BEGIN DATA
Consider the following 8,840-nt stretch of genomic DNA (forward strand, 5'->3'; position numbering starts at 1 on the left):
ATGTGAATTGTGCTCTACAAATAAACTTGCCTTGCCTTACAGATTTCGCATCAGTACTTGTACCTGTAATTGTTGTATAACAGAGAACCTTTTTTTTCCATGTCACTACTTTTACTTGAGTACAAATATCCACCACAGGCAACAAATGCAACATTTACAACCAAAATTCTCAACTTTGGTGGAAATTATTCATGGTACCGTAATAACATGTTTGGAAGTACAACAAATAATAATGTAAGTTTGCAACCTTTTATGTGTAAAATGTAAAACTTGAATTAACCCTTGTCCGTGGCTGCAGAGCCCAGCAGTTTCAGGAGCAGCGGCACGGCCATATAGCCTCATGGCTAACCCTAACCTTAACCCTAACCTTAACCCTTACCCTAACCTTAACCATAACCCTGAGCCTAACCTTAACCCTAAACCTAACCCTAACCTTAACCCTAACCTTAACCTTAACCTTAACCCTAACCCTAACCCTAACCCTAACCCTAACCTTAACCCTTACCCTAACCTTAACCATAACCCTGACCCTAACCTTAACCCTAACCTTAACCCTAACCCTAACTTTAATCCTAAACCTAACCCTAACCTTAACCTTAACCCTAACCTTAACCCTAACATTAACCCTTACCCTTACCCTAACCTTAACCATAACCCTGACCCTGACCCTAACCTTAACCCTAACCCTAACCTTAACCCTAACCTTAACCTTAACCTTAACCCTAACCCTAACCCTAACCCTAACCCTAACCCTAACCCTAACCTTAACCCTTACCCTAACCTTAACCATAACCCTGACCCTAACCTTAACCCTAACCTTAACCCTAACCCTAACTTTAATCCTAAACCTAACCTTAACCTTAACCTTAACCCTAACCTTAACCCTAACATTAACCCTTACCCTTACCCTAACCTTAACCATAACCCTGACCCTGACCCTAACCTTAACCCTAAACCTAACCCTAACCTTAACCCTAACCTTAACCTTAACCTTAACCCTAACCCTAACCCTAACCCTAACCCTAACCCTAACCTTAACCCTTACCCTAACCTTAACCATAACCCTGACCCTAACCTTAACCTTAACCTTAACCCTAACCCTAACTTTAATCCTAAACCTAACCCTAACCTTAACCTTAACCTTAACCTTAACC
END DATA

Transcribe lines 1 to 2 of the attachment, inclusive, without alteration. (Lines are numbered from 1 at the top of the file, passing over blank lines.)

Consider the following 8,840-nt stretch of genomic DNA (forward strand, 5'->3'; position numbering starts at 1 on the left):
ATGTGAATTGTGCTCTACAAATAAACTTGCCTTGCCTTACAGATTTCGCATCAGTACTTGTACCTGTAATTGTTGTATAACAGAGAACCTTTTTTTTCCATGTCACTACTTTTACTTGAGTACAAATATCCACCACAGGCAACAAATGCAACATTTACAACCAAAATTCTCAACTTTGGTGGAAATTATTCATGGTACCGTAATAACATGTTTGGAAGTACAACAAATAATAATGTAAGTTTGCAACCTTTTATGTGTAAAATGTAAAACTTGAATTAACCCTTGTCCGTGGCTGCAGAGCCCAGCAGTTTCAGGAGCAGCGGCACGGCCATATAGCCTCATGGCTAACCCTAACCTTAACCCTAACCTTAACCCTTACCCTAACCTTAACCATAACCCTGAGCCTAACCTTAACCCTAAACCTAACCCTAACCTTAACCCTAACCTTAACCTTAACCTTAACCCTAACCCTAACCCTAACCCTAACCCTAACCTTAACCCTTACCCTAACCTTAACCATAACCCTGACCCTAACCTTAACCCTAACCTTAACCCTAACCCTAACTTTAATCCTAAACCTAACCCTAACCTTAACCTTAACCCTAACCTTAACCCTAACATTAACCCTTACCCTTACCCTAACCTTAACCATAACCCTGACCCTGACCCTAACCTTAACCCTAACCCTAACCTTAACCCTAACCTTAACCTTAACCTTAACCCTAACCCTAACCCTAACCCTAACCCTAACCCTAACCCTAACCTTAACCCTTACCCTAACCTTAACCATAACCCTGACCCTAACCTTAACCCTAACCTTAACCCTAACCCTAACTTTAATCCTAAACCTAACCTTAACCTTAACCTTAACCCTAACCTTAACCCTAACATTAACCCTTACCCTTACCCTAACCTTAACCATAACCCTGACCCTGACCCTAACCTTAACCCTAAACCTAACCCTAACCTTAACCCTAACCTTAACCTTAACCTTAACCCTAACCCTAACCCTAACCCTAACCCTAACCCTAACCTTAACCCTTACCCTAACCTTAACCATAACCCTGACCCTAACCTTAACCTTAACCTTAACCCTAACCCTAACTTTAATCCTAAACCTAACCCTAACCTTAACCTTAACCTTAACCTTAACC